WONO: Sheriff, what kind of programs are in placed aimed particularly at juveniles? How do you see the role of prevention strategy in helping to curb delinquent behavior?
Jerry Demings: Well we are going to have to continue to work to teach gang resistance and participation in our community. We do still teach what we call the GREAT program – the Gang Resistance, Education and Training Program – to middle and high school students in unincorporated Orange County. We are one of the few law enforcement agencies in the region that has dedicated law enforcement officers assigned to work specifically to combat gang activity. So, we have a Gang Unit here. We also have what we call a Juvenile Arrest and Monitoring Unit which monitors juveniles identified as being delinquent, in other words, involved in criminal behavior. However, we still need to continue providing positive alternatives for young people, so that they do not get involved in some of the delinquent criminal activity that is occurring. We should be supporting programs like those that are being offered by Central Florida Boys Scouts of America, YMCA and Boys and Girls Clubs. All of them have programs in Orange County. The Orange County Sheriff’s Office operates a program called the Orange County Police Athletic League or P.A.L. which is different from the Central Florida Police Athletic League.
I believe that the Central Florida Police Athletic League is nearly defunct. Our Orange County P.A.L. program is alive and well.
Specifically, on the issue of juvenile crime, the data that I’ve seen from the Department of Juvenile Justice indicates that juvenile crime is on the decline. Now, as it relates to the Orange County Jail, every day there is a report that comes out and relatively speaking, there are about half the number of children incarcerated at the Orange County Jail today, as was incarcerated there in 2002. On an average basis, we average about 50-60 kids incarcerated in the Orange County Jail on any given day. That means those kids have been waived and they are not being prosecuted as children, but rather adults, because they have committed serious violations of the law such as homicide, murder, home invasions and robberies. Those young people do not go to juvenile detention when they are in the custody of the Juvenile Justice, instead they go to jail and that number has been cut in half, in the last ten years. So that is good news which we have to celebrate.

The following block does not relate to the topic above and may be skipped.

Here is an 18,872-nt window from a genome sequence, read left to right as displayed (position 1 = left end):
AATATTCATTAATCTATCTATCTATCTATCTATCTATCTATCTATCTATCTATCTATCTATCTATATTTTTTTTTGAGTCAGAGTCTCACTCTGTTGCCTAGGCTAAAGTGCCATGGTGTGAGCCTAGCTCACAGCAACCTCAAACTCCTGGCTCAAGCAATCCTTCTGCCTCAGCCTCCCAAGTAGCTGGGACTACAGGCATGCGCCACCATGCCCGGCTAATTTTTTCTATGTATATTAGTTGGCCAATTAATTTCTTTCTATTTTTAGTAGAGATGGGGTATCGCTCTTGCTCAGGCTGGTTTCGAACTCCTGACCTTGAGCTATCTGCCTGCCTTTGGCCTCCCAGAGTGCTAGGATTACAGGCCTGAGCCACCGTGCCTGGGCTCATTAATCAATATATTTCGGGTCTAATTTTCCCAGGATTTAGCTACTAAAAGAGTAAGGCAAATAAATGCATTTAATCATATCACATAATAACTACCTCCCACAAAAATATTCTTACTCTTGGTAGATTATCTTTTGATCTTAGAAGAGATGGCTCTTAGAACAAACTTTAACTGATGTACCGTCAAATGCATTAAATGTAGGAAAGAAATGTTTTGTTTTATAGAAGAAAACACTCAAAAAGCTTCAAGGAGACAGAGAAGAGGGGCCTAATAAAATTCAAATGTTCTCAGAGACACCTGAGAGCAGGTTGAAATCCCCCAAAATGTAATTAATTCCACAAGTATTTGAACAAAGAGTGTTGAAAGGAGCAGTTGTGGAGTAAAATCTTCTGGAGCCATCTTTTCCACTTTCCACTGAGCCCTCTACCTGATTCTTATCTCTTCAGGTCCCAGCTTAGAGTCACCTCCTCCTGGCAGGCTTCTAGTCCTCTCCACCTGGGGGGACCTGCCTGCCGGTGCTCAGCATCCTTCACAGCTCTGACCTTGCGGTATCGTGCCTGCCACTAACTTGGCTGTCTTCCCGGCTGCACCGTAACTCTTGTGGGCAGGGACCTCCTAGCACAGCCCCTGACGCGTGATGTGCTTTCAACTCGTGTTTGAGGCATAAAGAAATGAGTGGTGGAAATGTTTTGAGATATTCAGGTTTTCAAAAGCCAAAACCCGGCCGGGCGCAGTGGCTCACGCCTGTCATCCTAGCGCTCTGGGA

However, we have seen a bit of an uptick in the number of children who kill, the number of children who murder.
WONO: One of your opponents in the primary race has said that on a per capita basis, it is safer in New York than in Orange County and that he could lower crime quickly and dramatically by using basic and sophisticated techniques. Is this accurate and is there anything else that we should be doing here that is not being done?
Jerry Demings: There is little merit to what he is saying. I don’t know if he is looking at the per capita crime data, accurately. In 2010, Orange County had the lowest per capita crime rate than it has had since 1986. When you look at the UCR data you have to be careful. The City of Orlando had its own crime numbers and then there is Orange County, the unincorporated area, which has its own crime numbers. Then the County as a whole has numbers and crime in Orange County, as a whole, is a composite of all of the law enforcement agencies in the County and not just the Orange County Sheriff’s office. Each year that I have been sheriff, per capita crime in Orange County has declined.
WONO: Another campaign promise of yours was to be a good steward of taxpayers’ resources. Over the years, you have returned millions of dollars back to the coffers. Some of your critics have said that you are doing this to make yourself look good at the expense of employees who are doing more with less. How do you respond to that?
Jerry Demings:Well my critics don’t know what they are talking about. They’re not managers; they don’t run the Orange County Sheriff’s office. I want to be clear here. I am the chief law enforcement executive in Orange County. I am well experienced and well trained to do what I do. There is no substitute for that training or experience. When we look at my opponents, I don’t expect them to be out and accurately portraying what I have done; they are going to distort the truth and that’s all there is. That is just politics. But when you get right down to it, each year, managing our budget has been a challenge.
The County has reduced the budget and my strategy was to keep all of my employees working and not have to layoff anyone. We have been successful at that. When you look at all of the major counties in the state of Florida, every sheriff’s office in the large counties have had to lay off workers. They have either laid off officers, deputy sheriffs patrolling the streets, or they laid them off in their jails or other places in the operation. The Orange County Sheriff’s Office is the only one that has not had to lay-off any workers. So, my strategy has worked because, when I saved money, the deal that I cut with the Board of County Commissioners is, the money that I would save in the succeeding budget would be taken into consideration when they set my budget and given back to me. This allows me to off-set the budget cuts that I certainly was going to have. My budget cuts have been less than what they would have been if I didn’t save money in the preceding year, for the succeeding year. So, it has been a great strategy. I have not had to lay-off personnel, crime is down, and I am responsible for being a good steward of the people’s money. Yes, I am a political conservative who has done a good job and there is no debating whether or not I returned the money. There is no question about it. Now, do I do it to look good? That’s silly. That is just plain silly. I do it because I am a good steward of the taxpayers’ money and do my job as a chief law enforcement executive of the County.